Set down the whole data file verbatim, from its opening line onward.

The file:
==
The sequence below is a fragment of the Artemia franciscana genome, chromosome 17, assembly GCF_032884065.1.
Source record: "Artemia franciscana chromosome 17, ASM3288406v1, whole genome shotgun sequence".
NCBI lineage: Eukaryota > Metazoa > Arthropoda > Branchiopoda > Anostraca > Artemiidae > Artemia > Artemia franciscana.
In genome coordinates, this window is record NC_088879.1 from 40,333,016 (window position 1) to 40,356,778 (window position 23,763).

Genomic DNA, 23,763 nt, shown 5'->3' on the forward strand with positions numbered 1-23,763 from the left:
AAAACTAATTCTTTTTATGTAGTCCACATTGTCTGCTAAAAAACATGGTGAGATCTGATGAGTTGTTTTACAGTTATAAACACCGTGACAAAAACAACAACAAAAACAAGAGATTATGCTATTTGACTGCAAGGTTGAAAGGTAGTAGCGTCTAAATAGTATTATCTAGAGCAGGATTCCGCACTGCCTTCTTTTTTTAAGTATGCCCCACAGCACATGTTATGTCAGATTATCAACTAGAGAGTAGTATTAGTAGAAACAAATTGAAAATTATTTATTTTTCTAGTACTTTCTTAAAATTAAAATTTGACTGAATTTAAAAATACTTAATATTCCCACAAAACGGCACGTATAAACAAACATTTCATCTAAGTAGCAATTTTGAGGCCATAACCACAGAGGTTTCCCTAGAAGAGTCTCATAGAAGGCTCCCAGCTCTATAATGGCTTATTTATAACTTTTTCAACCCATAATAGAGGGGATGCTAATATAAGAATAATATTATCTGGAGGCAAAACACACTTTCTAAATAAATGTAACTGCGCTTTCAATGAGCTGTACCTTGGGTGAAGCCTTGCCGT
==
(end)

The sequence below is a fragment of the Artemia franciscana genome, chromosome 17, assembly GCF_032884065.1.
Source record: "Artemia franciscana chromosome 17, ASM3288406v1, whole genome shotgun sequence".
NCBI lineage: Eukaryota > Metazoa > Arthropoda > Branchiopoda > Anostraca > Artemiidae > Artemia > Artemia franciscana.
In genome coordinates, this window is record NC_088879.1 from 40,333,016 (window position 1) to 40,356,778 (window position 23,763).

Genomic DNA, 23,763 nt, shown 5'->3' on the forward strand with positions numbered 1-23,763 from the left:
AAAACTAATTCTTTTTATGTAGTCCACATTGTCTGCTAAAAAACATGGTGAGATCTGATGAGTTGTTTTACAGTTATAAACACCGTGACAAAAACAACAACAAAAACAAGAGATTATGCTATTTGACTGCAAGGTTGAAAGGTAGTAGCGTCTAAATAGTATTATCTAGAGCAGGATTCCGCACTGCCTTCTTTTTTTAAGTATGCCCCACAGCACATGTTATGTCAGATTATCAACTAGAGAGTAGTATTAGTAGAAACAAATTGAAAATTATTTATTTTTCTAGTACTTTCTTAAAATTAAAATTTGACTGAATTTAAAAATACTTAATATTCCCACAAAACGGCACGTATAAACAAACATTTCATCTAAGTAGCAATTTTGAGGCCATAACCACAGAGGTTTCCCTAGAAGAGTCTCATAGAAGGCTCCCAGCTCTATAATGGCTTATTTATAACTTTTTCAACCCATAATAGAGGGGATGCTAATATAAGAATAATATTATCTGGAGGCAAAACACACTTTCTAAATAAATGTAACTGCGCTTTCAATGAGCTGTACCTTGGGTGAAGCCTTGCCGT